Honest Abe Meets Bill O’Reilly

Bill O’Reilly’s new book on Abraham Lincoln has been banned at the Ford’s theater gift shop:

Of all the places you’d expect to find Bill O’Reilly’s new history “Killing Lincoln: The Shocking Assassination That Changed America Forever,” Ford’s Theatre — the site of the dreadful act — should rank right at the top. But you’d do better to search for the bestseller on Amazon because it has been banned from the theater’s store.

The crime? O’Reilly and his co-author Martin Dugard have displayed a serial disregard for historical fact.

For a purported history of the assassination — an “unsanitized and uncompromising … no spin American story,” as the authors put it, “Killing Lincoln” is sloppy with the facts and slim on documentation, according to a study conducted by Rae Emerson, the deputy superintendent of Ford’s Theatre National Historic Site, which is a unit of the National Park Service.

Other Lincoln experts also have sounded off. In a review published in the November issue of “North & South — The Official Magazine of the Civil War Society,” historian Edward Steers Jr. cites many instances where the book strays from documented history, then asks, “If the authors made mistakes in names, places, and events, what else did they get wrong? How can the reader rely on anything that appears in ‘Killing Lincoln’”?

By taking on Lincoln, O’Reilly and Dugard have set themselves up for avid scrutiny. Few presidents, indeed few subjects, are as voluminously researched and fought over as Lincoln, and have as many amateur and professional specialists eager to display their startling command of minutiae. Steers notes that more than 16,000 books and articles have been written about Lincoln, with more than 125 volumes on the assassination. Oddly, he adds, only eight of the assassination books have been written by professional historians, leaving the field, in his view, to be trampled on by amateurs like Reilly and Dugard.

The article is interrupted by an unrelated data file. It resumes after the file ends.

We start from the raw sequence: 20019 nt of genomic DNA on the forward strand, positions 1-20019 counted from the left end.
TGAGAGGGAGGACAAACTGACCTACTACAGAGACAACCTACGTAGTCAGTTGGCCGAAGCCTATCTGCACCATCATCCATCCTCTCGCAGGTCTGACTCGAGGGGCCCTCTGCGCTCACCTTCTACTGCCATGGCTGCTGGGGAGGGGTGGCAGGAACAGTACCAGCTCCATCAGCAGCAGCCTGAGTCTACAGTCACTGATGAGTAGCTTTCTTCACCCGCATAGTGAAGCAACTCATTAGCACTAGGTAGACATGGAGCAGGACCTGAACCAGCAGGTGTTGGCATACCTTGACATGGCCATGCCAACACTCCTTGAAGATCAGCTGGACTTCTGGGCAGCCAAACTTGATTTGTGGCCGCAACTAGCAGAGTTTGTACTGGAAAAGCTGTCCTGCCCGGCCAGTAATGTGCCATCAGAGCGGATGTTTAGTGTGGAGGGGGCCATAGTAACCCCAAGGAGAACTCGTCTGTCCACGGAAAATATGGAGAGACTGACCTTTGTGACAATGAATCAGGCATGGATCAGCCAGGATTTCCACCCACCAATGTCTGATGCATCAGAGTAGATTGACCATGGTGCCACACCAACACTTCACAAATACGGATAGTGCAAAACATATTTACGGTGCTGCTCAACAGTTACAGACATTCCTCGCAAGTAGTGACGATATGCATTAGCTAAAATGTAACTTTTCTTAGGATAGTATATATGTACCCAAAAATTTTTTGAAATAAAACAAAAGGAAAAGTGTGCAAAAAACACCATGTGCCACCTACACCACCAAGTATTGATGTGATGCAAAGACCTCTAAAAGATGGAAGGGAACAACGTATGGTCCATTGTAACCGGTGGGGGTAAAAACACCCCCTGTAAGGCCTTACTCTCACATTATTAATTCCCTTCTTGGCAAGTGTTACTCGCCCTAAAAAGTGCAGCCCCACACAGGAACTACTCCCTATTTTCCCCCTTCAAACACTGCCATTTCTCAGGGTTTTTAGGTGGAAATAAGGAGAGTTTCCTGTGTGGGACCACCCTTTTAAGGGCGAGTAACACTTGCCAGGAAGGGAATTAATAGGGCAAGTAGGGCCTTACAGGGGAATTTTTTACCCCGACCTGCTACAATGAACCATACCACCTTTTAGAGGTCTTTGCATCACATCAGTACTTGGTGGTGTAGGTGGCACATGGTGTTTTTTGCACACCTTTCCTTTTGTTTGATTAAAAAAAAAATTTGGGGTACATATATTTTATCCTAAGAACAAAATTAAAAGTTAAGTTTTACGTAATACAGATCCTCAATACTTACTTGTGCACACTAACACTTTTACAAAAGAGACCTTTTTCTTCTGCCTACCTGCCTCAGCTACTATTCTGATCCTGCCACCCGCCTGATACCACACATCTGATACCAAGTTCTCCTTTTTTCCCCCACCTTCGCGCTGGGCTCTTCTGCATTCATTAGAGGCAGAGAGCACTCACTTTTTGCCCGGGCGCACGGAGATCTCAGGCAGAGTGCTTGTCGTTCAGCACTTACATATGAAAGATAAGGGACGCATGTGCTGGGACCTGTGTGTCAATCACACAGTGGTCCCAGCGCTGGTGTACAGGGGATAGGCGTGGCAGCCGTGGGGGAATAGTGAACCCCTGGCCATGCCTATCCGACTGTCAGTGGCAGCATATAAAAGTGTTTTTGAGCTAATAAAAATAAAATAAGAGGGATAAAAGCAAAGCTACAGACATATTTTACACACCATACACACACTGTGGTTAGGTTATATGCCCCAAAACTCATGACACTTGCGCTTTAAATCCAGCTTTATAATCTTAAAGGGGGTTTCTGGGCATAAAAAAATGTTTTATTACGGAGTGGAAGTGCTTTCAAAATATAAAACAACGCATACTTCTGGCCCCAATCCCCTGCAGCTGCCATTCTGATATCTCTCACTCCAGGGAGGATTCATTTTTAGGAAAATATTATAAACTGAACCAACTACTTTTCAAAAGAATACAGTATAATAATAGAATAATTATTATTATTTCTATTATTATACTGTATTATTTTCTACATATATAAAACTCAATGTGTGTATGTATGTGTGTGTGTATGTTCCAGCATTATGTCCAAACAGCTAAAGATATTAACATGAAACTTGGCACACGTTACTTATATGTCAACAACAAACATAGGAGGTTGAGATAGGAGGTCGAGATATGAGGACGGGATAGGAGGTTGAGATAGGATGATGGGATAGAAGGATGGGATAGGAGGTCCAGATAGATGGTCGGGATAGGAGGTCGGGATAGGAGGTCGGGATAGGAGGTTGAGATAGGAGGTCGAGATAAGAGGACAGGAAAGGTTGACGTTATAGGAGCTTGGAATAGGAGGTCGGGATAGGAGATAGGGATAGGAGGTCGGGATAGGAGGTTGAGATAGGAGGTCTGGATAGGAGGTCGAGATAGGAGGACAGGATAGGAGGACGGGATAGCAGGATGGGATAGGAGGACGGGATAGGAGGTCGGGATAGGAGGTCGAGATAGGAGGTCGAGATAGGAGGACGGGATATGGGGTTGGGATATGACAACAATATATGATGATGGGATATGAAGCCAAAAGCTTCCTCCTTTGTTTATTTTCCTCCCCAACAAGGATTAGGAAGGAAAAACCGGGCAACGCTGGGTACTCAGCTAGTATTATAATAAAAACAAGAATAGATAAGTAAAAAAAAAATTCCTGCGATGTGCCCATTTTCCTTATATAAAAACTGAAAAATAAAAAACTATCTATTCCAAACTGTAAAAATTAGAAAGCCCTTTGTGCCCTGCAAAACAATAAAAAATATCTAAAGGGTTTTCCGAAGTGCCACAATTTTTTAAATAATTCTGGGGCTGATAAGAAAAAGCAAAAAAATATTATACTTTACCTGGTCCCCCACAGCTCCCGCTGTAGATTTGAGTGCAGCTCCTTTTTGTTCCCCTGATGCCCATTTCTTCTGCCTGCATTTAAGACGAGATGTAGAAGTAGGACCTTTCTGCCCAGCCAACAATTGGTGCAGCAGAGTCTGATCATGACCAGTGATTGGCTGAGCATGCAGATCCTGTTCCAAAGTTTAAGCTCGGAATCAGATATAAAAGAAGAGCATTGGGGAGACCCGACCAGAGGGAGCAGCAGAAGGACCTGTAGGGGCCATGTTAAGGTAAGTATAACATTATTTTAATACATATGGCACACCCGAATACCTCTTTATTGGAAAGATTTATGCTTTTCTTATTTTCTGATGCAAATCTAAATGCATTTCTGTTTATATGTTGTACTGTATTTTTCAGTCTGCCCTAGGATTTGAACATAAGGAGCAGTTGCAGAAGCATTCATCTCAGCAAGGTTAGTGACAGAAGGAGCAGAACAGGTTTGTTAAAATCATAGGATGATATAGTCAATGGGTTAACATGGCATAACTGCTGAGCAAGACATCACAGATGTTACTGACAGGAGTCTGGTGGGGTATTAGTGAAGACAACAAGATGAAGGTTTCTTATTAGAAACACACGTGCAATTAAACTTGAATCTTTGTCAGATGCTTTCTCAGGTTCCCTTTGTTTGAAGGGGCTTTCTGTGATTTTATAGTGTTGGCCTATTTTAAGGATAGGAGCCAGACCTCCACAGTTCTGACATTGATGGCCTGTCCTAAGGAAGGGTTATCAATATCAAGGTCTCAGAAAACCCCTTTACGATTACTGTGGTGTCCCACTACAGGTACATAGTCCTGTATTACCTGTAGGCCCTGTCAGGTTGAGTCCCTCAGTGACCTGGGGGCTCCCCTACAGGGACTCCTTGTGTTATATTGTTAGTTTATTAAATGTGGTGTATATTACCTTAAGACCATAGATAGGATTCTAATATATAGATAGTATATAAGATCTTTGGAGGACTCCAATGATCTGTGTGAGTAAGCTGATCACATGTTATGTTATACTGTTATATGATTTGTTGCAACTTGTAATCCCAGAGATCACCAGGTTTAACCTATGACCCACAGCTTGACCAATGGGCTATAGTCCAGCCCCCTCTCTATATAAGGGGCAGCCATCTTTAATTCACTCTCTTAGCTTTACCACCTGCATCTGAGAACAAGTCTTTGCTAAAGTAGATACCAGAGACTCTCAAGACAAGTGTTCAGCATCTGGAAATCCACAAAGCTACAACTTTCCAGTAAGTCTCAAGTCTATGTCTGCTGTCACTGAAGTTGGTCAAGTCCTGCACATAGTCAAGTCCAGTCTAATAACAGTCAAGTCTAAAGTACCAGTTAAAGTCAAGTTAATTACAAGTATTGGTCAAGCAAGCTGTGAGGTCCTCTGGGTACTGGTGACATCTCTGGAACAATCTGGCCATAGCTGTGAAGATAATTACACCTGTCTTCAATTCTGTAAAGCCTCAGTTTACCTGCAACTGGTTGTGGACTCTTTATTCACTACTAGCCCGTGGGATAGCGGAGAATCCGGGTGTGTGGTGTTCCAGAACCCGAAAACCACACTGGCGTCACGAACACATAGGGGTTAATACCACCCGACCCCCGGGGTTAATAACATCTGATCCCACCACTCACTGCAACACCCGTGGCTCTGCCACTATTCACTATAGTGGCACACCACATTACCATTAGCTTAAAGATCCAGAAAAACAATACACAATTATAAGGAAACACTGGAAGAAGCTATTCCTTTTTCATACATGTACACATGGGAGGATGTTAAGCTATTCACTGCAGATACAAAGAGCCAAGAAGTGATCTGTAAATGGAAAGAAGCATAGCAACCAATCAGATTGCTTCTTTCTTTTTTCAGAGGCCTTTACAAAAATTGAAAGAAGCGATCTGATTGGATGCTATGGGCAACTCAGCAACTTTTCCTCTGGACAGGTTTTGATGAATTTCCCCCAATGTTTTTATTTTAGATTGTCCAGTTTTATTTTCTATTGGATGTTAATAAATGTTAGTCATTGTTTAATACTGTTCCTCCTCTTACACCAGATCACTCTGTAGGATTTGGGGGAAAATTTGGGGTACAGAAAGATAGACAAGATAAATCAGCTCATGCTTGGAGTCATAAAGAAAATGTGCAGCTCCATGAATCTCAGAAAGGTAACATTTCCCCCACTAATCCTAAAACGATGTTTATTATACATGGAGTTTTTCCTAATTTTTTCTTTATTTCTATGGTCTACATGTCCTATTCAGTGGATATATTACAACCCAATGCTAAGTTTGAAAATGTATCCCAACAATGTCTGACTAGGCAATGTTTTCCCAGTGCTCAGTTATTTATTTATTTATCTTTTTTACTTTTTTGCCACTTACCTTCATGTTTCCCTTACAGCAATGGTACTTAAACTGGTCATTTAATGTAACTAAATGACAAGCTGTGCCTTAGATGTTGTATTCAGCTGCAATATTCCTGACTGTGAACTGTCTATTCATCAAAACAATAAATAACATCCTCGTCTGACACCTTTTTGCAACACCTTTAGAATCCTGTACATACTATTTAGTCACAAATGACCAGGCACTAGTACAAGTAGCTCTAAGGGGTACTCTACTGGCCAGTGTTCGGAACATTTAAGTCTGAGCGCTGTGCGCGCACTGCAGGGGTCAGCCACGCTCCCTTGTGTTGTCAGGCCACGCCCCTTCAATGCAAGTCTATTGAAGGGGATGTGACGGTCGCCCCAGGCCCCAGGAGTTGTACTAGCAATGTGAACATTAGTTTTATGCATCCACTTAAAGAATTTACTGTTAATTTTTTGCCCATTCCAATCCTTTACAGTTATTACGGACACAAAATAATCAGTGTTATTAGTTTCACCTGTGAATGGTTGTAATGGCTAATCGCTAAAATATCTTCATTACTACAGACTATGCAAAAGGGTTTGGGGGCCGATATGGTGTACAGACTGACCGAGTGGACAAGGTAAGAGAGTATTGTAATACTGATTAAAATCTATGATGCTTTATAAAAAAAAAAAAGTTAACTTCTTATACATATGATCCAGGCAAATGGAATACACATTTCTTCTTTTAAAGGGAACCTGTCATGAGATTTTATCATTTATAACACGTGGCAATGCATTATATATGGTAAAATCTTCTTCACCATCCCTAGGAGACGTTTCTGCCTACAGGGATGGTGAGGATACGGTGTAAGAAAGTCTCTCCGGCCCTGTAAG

The rest here.

Most Popular

Politics & Policy

Students’ Anti-Gun Views

Are children innocents or are they leaders? Are teenagers fully autonomous decision-makers, or are they lumps of mental clay, still being molded by unfolding brain development? The Left seems to have a particularly hard time deciding these days. Take, for example, the high-school students from Parkland, ... Read More
PC Culture

Kill Chic

We live in a society in which gratuitous violence is the trademark of video games, movies, and popular music. Kill this, shoot that in repugnant detail becomes a race to the visual and spoken bottom. We have gone from Sam Peckinpah’s realistic portrayal of violent death to a gory ritual of metal ripping ... Read More
Elections

Romney Is a Misfit for America

Mitt’s back. The former governor of Massachusetts and occasional native son of Michigan has a new persona: Mr. Utah. He’s going to bring Utah conservatism to the whole Republican party and to the country at large. Wholesome, efficient, industrious, faithful. “Utah has a lot to teach the politicians in ... Read More
Law & the Courts

What the Second Amendment Means Today

The horrifying school massacre in Parkland, Fla., has prompted another national debate about guns. Unfortunately, it seems that these conversations are never terribly constructive — they are too often dominated by screeching extremists on both sides of the aisle and armchair pundits who offer sweeping opinions ... Read More
U.S.

Fire the FBI Chief

American government is supposed to look and sound like George Washington. What it actually looks and sounds like is Henry Hill from Goodfellas: bad suit, hand out, intoning the eternal mantra: “F*** you, pay me.” American government mostly works by interposition, standing between us, the free people at ... Read More
Film & TV

Black Panther’s Circle of Hype

The Marvel Cinematic Universe (MCU) first infantilizes its audience, then banalizes it, and, finally, controls it through marketing. This commercial strategy, geared toward adolescents of all ages, resembles the Democratic party’s political manipulation of black Americans, targeting that audience through its ... Read More